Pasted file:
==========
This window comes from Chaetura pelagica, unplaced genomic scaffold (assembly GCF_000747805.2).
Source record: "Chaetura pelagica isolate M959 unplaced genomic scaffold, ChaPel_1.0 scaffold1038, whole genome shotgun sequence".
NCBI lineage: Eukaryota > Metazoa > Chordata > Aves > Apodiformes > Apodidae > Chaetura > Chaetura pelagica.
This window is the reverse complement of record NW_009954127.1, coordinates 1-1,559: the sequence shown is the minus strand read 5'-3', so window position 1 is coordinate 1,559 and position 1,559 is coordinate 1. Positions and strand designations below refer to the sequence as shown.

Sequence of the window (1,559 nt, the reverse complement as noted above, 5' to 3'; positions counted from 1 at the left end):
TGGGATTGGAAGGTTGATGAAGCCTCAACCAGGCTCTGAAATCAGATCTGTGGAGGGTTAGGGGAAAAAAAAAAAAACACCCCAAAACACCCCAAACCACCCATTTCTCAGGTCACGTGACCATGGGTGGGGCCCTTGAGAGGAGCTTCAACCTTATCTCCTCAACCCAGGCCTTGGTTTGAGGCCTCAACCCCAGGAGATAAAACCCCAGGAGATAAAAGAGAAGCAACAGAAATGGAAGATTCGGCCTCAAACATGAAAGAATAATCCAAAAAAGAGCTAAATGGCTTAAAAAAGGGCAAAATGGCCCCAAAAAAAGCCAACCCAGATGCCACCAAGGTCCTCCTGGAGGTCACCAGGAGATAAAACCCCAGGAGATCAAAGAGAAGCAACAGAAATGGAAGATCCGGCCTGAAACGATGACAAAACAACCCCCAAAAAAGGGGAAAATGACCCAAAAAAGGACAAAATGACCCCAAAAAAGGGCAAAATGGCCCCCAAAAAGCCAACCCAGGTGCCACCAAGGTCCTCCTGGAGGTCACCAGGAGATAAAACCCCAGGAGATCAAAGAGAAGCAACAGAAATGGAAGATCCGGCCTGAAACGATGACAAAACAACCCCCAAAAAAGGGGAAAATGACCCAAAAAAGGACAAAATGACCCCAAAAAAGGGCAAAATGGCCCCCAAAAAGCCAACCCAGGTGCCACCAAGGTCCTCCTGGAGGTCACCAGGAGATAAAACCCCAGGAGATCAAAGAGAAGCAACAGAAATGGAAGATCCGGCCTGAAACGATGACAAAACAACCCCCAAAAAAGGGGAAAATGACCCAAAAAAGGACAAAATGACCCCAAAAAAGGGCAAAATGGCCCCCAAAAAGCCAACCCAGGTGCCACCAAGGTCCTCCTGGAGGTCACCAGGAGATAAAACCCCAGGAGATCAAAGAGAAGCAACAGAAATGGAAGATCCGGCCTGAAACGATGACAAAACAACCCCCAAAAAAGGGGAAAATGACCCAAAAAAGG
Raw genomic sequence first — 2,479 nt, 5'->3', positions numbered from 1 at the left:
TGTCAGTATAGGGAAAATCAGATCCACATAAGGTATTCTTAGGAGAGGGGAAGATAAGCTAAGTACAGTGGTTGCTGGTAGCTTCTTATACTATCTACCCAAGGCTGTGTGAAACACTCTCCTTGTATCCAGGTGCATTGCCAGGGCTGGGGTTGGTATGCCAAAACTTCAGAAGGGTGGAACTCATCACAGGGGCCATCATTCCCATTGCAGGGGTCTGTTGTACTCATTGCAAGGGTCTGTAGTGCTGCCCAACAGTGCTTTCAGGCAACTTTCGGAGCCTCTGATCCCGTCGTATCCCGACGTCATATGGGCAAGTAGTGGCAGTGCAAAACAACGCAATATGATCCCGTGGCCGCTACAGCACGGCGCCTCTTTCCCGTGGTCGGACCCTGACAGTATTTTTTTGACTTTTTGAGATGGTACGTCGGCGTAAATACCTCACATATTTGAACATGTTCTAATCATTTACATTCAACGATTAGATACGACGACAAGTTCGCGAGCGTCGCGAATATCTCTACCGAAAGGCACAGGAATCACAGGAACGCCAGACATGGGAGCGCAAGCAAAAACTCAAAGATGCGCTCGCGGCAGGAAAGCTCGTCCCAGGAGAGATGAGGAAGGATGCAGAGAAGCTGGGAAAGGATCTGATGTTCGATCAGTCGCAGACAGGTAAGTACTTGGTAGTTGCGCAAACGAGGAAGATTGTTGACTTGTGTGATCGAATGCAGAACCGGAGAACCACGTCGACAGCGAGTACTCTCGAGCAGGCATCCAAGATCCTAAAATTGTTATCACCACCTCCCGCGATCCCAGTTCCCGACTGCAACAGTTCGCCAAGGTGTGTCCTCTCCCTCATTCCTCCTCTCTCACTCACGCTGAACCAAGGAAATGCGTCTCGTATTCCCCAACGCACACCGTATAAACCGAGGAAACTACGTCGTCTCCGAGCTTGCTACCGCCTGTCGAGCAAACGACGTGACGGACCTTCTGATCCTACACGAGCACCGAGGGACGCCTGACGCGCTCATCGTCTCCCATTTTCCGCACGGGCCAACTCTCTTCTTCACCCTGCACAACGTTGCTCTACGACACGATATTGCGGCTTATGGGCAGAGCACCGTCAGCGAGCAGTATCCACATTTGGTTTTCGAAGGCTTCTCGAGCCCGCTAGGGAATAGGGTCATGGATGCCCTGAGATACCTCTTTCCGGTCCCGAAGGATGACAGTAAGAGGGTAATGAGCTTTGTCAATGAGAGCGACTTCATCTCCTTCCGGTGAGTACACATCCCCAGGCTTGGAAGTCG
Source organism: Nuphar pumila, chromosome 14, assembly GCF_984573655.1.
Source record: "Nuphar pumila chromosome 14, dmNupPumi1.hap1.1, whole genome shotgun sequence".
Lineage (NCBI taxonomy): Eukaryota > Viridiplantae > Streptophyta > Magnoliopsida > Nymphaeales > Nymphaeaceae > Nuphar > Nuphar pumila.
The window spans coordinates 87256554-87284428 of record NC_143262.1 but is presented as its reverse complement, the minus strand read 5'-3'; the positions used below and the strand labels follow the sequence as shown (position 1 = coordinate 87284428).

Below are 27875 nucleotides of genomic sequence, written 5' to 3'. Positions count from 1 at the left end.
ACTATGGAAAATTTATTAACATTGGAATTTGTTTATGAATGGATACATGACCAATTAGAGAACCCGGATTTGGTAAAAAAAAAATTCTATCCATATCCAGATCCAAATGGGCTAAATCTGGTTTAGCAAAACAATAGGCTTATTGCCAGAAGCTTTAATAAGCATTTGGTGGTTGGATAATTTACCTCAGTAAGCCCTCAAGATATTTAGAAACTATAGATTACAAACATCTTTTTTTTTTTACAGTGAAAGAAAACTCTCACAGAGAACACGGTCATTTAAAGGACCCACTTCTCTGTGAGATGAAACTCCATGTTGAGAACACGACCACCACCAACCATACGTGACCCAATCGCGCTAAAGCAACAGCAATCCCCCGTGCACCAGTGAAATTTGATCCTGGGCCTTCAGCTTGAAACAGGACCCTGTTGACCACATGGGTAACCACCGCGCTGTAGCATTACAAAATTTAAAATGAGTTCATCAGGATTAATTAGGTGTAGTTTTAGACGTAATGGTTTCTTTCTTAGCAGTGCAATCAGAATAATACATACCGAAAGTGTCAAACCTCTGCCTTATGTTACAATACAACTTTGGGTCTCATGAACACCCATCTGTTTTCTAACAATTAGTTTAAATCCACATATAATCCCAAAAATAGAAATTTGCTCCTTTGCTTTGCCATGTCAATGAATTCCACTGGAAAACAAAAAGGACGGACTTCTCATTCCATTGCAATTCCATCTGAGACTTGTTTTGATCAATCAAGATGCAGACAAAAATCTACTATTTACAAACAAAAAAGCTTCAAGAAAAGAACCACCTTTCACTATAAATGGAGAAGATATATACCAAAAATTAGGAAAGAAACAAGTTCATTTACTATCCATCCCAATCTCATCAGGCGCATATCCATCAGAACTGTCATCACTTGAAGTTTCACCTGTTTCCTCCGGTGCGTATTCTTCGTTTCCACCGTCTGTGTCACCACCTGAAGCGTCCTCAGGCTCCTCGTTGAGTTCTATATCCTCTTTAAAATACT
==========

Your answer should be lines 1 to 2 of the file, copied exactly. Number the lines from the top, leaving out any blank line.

This window comes from Chaetura pelagica, unplaced genomic scaffold (assembly GCF_000747805.2).
Source record: "Chaetura pelagica isolate M959 unplaced genomic scaffold, ChaPel_1.0 scaffold1038, whole genome shotgun sequence".